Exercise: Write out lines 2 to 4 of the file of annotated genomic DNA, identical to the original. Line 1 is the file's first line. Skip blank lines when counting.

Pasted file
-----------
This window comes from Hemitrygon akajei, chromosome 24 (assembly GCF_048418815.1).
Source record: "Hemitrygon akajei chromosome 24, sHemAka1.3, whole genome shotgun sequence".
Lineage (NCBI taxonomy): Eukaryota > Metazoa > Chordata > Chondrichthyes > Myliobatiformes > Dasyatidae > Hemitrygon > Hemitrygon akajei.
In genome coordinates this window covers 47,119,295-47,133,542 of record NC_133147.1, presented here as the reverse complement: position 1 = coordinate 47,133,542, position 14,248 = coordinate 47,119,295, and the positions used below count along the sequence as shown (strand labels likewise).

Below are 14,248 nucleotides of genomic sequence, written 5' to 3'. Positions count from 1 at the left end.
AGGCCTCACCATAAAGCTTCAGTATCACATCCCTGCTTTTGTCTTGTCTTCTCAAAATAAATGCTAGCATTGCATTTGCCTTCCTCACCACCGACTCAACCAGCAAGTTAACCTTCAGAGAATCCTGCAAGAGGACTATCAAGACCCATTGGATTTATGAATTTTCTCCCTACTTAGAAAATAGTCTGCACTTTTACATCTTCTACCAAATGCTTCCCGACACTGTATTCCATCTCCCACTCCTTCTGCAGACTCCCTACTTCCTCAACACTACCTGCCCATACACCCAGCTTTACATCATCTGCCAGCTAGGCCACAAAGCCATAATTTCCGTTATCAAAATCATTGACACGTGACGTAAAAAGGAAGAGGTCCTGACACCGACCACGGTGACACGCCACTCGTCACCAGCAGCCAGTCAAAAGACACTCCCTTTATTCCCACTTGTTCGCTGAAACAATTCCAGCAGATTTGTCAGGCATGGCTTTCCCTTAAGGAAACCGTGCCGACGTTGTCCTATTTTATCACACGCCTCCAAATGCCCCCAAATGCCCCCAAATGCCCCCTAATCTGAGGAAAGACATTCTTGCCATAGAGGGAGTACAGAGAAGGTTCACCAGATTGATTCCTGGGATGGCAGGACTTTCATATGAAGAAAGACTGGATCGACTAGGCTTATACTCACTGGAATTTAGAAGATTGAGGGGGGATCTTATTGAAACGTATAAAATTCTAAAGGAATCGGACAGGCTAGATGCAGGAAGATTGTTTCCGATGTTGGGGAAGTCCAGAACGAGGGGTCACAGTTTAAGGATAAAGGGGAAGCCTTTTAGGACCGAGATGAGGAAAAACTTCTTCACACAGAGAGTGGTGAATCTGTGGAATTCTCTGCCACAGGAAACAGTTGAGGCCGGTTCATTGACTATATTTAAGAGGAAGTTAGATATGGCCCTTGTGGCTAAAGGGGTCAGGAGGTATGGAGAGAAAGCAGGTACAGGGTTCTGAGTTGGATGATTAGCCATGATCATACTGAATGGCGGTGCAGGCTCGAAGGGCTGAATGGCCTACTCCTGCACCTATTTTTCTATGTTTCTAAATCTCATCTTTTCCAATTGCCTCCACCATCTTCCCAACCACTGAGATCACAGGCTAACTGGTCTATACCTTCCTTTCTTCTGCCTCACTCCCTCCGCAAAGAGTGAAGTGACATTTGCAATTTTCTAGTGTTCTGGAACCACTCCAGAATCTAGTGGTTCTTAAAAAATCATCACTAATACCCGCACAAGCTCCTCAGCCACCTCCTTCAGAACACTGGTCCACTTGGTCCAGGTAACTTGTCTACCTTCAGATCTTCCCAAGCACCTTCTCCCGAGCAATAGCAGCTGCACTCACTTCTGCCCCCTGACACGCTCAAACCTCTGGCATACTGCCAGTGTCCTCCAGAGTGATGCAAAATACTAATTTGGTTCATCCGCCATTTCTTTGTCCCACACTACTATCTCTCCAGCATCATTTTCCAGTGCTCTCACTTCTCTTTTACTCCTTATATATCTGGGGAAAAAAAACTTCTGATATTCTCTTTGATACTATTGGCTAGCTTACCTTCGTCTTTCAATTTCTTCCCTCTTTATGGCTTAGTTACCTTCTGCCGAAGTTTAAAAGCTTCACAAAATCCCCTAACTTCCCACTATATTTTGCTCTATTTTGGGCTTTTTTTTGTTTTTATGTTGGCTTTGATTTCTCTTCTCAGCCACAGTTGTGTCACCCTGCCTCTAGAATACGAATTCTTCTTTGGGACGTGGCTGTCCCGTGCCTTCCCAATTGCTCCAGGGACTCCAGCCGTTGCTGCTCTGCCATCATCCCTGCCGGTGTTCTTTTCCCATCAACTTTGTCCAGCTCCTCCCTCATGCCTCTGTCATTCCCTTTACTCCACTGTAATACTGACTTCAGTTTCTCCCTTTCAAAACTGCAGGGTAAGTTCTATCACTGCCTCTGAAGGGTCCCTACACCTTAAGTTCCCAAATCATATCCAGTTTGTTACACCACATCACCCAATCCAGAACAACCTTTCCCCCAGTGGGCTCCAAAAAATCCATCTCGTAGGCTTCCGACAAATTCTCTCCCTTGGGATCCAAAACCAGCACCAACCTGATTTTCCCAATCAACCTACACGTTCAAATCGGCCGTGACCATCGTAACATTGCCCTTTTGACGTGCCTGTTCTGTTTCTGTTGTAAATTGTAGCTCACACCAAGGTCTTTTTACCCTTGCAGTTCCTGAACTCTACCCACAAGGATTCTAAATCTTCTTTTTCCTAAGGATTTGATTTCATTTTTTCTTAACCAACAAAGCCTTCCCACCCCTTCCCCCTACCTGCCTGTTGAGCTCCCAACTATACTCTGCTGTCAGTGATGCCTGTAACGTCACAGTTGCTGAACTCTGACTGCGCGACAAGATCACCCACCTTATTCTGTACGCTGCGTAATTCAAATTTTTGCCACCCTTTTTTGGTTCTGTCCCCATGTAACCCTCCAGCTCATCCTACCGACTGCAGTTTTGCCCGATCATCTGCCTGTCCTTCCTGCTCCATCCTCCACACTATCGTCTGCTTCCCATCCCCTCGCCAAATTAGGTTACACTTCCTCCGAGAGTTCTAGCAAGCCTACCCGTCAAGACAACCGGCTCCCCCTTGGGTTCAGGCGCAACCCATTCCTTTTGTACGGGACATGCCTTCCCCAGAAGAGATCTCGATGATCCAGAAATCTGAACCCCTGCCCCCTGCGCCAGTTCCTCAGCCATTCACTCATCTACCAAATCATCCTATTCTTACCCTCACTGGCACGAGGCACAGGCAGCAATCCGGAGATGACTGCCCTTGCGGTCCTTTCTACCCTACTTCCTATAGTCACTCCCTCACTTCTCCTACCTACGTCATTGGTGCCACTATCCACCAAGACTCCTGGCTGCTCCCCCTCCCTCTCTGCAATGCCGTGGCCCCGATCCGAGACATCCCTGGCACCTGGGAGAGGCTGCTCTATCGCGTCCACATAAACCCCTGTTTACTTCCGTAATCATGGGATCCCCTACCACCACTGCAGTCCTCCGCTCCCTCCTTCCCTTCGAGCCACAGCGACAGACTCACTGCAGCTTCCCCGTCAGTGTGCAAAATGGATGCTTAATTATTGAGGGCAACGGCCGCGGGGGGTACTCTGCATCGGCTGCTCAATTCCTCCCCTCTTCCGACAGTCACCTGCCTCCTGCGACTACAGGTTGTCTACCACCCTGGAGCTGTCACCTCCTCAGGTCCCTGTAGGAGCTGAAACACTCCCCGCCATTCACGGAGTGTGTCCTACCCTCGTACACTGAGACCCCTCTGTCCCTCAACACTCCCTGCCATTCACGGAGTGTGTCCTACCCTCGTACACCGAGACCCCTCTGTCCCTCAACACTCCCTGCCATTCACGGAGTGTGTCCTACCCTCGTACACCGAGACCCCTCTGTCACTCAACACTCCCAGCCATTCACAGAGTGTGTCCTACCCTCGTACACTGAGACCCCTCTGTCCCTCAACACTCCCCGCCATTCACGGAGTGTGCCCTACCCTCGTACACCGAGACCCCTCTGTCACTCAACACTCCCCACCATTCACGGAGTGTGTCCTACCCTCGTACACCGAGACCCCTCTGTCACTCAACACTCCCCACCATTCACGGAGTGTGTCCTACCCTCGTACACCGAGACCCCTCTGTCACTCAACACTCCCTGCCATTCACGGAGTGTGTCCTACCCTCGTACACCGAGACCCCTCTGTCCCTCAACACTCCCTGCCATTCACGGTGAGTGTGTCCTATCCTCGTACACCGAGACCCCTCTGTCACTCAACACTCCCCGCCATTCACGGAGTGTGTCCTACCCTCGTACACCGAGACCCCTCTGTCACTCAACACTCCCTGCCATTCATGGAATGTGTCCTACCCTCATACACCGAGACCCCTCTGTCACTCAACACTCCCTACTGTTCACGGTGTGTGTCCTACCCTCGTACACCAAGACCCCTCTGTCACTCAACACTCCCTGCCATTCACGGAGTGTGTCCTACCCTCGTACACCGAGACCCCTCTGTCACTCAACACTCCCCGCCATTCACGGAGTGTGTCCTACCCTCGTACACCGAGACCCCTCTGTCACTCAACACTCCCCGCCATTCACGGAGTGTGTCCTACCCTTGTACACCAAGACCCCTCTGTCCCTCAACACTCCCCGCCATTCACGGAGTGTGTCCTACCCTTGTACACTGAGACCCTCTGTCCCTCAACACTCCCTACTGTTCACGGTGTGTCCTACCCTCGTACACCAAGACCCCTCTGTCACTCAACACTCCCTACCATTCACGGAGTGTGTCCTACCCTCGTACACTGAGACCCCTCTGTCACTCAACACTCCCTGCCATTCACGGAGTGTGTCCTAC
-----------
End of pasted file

Source record: "Hemitrygon akajei chromosome 24, sHemAka1.3, whole genome shotgun sequence".
Lineage (NCBI taxonomy): Eukaryota > Metazoa > Chordata > Chondrichthyes > Myliobatiformes > Dasyatidae > Hemitrygon > Hemitrygon akajei.
In genome coordinates this window covers 47,119,295-47,133,542 of record NC_133147.1, presented here as the reverse complement: position 1 = coordinate 47,133,542, position 14,248 = coordinate 47,119,295, and the positions used below count along the sequence as shown (strand labels likewise).